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Theft by Compute

by John Paul Chacha on Sat, 15th Dec 2018. Read 674 times.

Malware creators have found a new way of making money off you.


In the past, malware would typically make money by either selling your information to advertisers or by encrypting your files then demanding a ransom from you. Well, there’s a new trick in town.


You’ve probably heard of Bitcoin, but do you know how it’s generated? Bitcoins, and other so-called “crypto-currencies”, are generated through a process called crypto-currency mining. Mining involves performing a huge number of calculations on large numbers across several computers on cryptocurrency networks. This process consumes an enormous amount of processing power, which translates to high power consumption and ultimately, huge power bills. In general, the cost of the power required to generate a bitcoin on a typical computer is much higher than the value of the bitcoin, which makes mining on your personal computer a loss-making venture. Miners, people who make a living by mining bitcoin, generally do so by setting up specialized “mining rigs” to make the venture profitable. These typically involve using GPUs (Graphics Processing Units) and other exotic hardware in innovative ways to create homebrew supercomputers with very high levels of parallelism and compute density.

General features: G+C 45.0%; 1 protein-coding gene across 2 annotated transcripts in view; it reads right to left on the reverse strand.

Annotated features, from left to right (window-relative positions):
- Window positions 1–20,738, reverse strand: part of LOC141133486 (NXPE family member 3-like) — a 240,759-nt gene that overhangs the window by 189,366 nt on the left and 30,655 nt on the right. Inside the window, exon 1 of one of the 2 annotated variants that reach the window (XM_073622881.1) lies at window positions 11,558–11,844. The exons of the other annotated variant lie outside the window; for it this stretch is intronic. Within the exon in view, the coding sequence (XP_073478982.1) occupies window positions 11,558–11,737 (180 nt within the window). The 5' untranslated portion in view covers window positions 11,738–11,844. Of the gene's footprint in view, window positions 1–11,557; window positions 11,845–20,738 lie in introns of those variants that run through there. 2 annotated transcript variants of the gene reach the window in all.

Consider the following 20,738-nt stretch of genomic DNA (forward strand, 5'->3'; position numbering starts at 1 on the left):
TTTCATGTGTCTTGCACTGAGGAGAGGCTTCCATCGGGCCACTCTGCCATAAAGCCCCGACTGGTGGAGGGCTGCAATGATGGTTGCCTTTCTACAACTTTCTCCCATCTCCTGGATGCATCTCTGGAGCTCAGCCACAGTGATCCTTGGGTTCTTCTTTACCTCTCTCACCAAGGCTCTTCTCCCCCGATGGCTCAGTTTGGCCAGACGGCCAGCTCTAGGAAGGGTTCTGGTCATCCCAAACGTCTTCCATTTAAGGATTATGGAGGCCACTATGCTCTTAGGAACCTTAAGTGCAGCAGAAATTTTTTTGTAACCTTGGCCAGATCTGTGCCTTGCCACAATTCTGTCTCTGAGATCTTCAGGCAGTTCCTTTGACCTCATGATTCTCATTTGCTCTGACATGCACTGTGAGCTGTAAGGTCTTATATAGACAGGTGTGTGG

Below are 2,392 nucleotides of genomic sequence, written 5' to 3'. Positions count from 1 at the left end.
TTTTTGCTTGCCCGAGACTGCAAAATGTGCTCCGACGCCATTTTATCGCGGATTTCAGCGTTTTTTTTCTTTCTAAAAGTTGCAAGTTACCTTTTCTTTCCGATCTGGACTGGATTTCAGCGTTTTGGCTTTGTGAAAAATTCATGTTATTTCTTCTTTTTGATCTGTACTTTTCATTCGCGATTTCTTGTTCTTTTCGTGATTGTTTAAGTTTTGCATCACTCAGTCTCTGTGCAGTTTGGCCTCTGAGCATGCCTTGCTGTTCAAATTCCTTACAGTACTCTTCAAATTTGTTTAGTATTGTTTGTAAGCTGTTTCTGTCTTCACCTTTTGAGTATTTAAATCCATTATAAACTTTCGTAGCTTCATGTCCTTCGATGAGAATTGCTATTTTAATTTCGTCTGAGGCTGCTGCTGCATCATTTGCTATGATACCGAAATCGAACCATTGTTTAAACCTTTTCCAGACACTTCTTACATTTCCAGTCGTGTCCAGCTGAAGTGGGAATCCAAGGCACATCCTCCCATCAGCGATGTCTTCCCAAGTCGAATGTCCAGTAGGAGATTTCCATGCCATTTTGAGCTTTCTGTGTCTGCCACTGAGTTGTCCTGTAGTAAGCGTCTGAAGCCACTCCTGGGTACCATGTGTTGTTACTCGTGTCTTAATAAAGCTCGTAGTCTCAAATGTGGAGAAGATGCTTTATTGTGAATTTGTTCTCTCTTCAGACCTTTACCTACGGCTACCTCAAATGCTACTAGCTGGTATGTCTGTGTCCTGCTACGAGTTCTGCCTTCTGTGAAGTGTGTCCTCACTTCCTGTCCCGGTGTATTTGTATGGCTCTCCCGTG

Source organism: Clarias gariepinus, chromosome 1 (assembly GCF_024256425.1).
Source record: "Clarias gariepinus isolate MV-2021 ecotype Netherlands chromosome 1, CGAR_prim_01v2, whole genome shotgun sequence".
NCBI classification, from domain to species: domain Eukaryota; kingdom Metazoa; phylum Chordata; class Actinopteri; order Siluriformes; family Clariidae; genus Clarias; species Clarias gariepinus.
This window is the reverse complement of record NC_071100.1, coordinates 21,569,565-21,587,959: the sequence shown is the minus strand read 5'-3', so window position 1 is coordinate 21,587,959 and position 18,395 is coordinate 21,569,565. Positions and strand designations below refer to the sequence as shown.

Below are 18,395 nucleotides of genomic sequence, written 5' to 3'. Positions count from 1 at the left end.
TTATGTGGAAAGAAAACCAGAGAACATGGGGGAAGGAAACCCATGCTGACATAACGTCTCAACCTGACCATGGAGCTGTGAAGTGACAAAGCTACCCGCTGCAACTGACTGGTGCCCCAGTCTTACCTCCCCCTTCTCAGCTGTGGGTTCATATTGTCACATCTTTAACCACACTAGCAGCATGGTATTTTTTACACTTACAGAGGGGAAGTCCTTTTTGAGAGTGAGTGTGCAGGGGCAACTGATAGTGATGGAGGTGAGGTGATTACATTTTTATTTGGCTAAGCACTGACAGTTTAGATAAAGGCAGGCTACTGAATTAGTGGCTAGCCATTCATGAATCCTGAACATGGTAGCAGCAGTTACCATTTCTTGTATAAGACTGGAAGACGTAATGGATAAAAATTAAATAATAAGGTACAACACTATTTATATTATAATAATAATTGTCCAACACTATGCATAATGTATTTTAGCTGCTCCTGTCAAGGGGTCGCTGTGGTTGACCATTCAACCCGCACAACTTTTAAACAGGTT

However, the argument above only holds true if you’re paying the electricity bill and/or meeting the wear-and-tear costs of the hardware. If you’re not, then every single coin you make from the generated bitcoin is pure profit.


Enter malware.


Malware that makes money using bitcoin sets up your computer as a compute node in a distributed computing network. What that means is that it sets up a network where all infected computers “donate” processing power and memory, which the malware creator can then leverage to solve complex mathematical tasks such as mining bitcoins. In so doing, the miner makes bitcoin revenue at zero cost while you foot the bill and the cost of the wear-and-tear that results from running your computer at 100% all the time.


The compute power thus acquired can also be used for cloud services; for all you know, your personal computer could be running someone’s website or doing big-data for some supermarket in another country right now.